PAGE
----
One early moment of this is precisely the response of African American communists like Cyril Briggs and Harry Haywood to Marcus Garvey. Marcus Garvey had the Back-to-Africa movement, but what Haywood pointed out was that the homeland of black Americans was not Africa, it was the US South, where they had been for centuries and had established a culture and a society.
So that idea that there was some kind of mythical origin at which the essence of the race could be rediscovered or found once again, that was very severely criticized by black communists. And as I said before, the response was to say that we can't let the nationalists monopolize the demand for self-determination. We have to take it up as a multinational communist party.
Then of course, the Nation of Islam was another mass movement and Malcolm X's evolution is very complicated because even in the [later] period he's still a separatist, basically; he's taking his lead from the global revolutionary situation. He's pointing to China and Vietnam and even refers to the Russian Revolution as an example of the kind of program that he wants for black people in the United States.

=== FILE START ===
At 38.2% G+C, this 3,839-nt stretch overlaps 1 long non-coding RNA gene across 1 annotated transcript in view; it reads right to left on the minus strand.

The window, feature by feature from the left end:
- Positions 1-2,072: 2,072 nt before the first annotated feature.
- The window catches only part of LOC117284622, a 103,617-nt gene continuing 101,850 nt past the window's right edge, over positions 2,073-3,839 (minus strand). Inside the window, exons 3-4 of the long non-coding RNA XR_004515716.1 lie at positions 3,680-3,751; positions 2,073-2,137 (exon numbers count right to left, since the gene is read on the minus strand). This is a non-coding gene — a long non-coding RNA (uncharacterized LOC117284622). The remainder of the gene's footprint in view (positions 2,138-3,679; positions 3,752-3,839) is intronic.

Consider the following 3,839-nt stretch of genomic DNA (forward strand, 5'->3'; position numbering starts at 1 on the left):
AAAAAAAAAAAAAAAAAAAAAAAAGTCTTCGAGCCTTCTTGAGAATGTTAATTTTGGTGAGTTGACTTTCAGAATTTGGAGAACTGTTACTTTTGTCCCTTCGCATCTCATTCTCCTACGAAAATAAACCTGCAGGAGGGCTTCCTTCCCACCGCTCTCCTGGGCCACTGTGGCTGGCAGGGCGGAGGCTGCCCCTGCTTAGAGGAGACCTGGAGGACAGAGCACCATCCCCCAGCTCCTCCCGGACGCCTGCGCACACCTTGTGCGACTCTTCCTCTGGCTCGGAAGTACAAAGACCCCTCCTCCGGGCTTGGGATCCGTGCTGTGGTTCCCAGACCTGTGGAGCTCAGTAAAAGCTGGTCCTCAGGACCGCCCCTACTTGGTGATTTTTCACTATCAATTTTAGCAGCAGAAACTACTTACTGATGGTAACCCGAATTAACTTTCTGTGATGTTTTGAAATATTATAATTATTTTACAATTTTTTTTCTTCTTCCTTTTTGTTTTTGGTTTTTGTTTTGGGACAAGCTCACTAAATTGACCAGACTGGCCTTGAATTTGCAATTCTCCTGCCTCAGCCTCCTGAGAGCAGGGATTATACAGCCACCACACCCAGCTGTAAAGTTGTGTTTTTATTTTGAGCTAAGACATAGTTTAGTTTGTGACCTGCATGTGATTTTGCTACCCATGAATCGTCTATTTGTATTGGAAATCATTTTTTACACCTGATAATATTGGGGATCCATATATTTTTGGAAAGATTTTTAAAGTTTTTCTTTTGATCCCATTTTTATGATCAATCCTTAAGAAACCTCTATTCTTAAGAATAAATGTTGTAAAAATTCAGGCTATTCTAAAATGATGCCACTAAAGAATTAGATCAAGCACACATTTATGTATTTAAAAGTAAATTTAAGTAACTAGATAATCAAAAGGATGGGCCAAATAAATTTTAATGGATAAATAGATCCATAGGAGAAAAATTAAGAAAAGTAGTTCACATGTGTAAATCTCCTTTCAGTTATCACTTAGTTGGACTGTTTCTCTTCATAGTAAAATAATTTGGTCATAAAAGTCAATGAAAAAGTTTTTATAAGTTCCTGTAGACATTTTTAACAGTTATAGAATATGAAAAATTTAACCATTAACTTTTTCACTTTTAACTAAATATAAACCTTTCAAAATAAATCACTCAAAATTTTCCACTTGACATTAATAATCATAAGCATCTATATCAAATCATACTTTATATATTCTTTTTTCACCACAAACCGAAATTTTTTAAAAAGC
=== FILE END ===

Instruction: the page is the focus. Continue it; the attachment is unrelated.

Of course, the Black Panther Party had a very hostile relationship to cultural nationalists. In their case, it was primarily with Ron Karenga's US Organization. You can read a lot of people's accounts of this, for example, I was looking recently at the account of Elaine Brown in her memoirs. She was a major leadership figure in the Black Panthers and she talked about going to one of the meetings of the US Organization and the women had to eat in a separate room. And [the BPP] said no, we're not going to do that. There was some idea that that corresponded to African culture and that's how they had to behave.